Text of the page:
IMF Managing Director Christine Lagarde said that while Mexico's economy has proven resilient, uncertainty remains high due to potential NAFTA changes. Photo: AFP
The International Monetary Fund announced Thursday it has approved a new $88 billion credit line for Mexico, replacing the existing line.
The two-year flexible credit line boosts Mexico's ability to immediately deal with a potential need for liquidity, without having to request an IMF loan.
The country considers the funds precautionary and does not intend to draw on them, although the IMF notes increasing risks from the potential changes to the North American Free Trade Agreement.
While Mexico's economy has proven resilient, the credit line "will continue to play an important role in supporting the authorities' macroeconomic strategy by providing insurance against external risks and bolstering market confidence," IMF Managing Director Christine Lagarde said in a statement.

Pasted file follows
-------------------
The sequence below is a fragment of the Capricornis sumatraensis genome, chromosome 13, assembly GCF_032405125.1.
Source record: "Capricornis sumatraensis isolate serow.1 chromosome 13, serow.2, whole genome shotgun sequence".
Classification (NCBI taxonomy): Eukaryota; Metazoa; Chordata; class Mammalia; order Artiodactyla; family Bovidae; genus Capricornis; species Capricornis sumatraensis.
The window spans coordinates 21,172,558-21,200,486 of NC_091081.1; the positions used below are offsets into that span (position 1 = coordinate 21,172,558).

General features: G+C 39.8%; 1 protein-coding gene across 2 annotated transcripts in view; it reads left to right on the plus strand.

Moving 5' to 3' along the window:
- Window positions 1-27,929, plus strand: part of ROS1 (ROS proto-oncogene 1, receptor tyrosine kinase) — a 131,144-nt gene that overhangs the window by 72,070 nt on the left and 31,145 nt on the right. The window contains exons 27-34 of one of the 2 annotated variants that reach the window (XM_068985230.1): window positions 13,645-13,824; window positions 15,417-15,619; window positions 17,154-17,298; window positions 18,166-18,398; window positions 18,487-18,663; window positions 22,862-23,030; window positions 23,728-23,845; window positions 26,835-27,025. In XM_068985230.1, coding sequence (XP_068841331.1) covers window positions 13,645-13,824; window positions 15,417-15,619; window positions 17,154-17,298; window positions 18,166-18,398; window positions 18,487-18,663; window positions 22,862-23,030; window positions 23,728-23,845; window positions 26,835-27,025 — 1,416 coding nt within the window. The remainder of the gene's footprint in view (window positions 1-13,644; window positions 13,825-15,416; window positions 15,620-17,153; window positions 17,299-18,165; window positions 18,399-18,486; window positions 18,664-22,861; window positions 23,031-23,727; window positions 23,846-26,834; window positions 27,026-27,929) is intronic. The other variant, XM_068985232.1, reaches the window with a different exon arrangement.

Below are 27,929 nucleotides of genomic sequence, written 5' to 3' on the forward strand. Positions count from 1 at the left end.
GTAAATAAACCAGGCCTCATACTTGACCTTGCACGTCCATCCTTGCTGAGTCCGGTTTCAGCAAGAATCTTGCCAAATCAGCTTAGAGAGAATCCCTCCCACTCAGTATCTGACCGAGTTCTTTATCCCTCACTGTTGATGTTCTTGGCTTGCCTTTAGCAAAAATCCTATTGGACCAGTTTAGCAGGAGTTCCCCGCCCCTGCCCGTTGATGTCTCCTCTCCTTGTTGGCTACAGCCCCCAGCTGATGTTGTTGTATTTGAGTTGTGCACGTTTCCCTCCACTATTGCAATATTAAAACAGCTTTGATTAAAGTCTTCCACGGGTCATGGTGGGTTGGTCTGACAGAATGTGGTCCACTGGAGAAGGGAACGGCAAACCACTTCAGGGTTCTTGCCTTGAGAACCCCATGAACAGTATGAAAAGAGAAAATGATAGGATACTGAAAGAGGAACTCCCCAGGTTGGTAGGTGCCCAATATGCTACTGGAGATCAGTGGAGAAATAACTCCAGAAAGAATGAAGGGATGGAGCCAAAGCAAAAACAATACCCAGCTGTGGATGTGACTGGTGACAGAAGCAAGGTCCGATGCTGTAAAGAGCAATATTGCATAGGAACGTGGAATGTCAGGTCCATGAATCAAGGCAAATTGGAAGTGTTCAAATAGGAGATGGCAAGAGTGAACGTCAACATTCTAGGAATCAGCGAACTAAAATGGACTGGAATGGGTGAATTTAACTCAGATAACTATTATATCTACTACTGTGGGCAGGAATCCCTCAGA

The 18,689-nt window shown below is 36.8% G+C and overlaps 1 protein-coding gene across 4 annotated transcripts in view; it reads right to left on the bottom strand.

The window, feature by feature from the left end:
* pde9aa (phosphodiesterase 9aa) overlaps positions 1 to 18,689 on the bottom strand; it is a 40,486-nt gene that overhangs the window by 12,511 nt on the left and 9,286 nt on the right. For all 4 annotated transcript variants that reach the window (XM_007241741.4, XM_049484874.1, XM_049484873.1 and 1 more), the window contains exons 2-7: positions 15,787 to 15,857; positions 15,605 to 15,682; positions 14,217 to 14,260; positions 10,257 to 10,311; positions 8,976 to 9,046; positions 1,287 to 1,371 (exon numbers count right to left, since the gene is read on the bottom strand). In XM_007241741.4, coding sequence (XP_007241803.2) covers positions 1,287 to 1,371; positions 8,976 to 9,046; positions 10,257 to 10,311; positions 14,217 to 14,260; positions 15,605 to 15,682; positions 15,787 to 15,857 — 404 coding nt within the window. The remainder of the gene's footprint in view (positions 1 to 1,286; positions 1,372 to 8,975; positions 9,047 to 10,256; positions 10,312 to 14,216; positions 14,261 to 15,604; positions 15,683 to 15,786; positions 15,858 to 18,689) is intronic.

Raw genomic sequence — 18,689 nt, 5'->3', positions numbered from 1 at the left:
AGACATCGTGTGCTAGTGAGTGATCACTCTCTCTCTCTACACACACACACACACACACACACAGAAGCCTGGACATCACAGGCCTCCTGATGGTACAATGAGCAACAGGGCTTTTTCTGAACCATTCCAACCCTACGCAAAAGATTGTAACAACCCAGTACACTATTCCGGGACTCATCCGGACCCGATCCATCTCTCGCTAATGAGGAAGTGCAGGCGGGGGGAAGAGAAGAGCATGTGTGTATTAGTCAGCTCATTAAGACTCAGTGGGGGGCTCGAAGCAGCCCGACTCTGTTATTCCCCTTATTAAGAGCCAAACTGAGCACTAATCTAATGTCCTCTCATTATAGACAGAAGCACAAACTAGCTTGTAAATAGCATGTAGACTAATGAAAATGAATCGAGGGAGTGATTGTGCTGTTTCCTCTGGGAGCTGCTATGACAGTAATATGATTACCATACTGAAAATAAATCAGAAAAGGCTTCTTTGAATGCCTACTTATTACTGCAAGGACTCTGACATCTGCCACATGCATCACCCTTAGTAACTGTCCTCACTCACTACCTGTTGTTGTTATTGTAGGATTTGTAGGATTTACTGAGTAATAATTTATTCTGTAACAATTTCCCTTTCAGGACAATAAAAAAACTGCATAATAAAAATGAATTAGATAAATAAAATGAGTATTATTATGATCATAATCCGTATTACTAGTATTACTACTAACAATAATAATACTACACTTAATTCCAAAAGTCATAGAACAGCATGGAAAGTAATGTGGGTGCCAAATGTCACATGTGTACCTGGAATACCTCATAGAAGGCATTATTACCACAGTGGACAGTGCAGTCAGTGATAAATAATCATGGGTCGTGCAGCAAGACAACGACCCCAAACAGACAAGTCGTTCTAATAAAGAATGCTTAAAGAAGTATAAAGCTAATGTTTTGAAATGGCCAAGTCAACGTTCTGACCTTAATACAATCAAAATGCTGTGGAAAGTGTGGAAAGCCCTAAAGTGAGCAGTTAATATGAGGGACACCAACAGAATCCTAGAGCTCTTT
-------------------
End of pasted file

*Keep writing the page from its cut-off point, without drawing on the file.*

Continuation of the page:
"The global risk environment has improved, but the risk of an abrupt change in Mexico's trade relations, or of a surge in financial market volatility and a sharp pull-back of capital from emerging markets, continues to be high," she said.
NAFTA members Mexico, Canada and the United States currently are holding talks to renegotiate the 1994 trade pact, but are at odds over some of the measures Washington is demanding. The IMF cautions that the delay in the talks increases the uncertainty for Mexico's economy.
Mexico requested a new credit line several months early, because the existing arrangement was due to expire only a few weeks before the July 2018 presidential elections, according to the fund report.
The IMF said Mexican authorities "prefer to de-link the renewal process from the electoral cycle."
Mexico has had an IMF credit line in place since 2009, in the midst of the global financial crisis.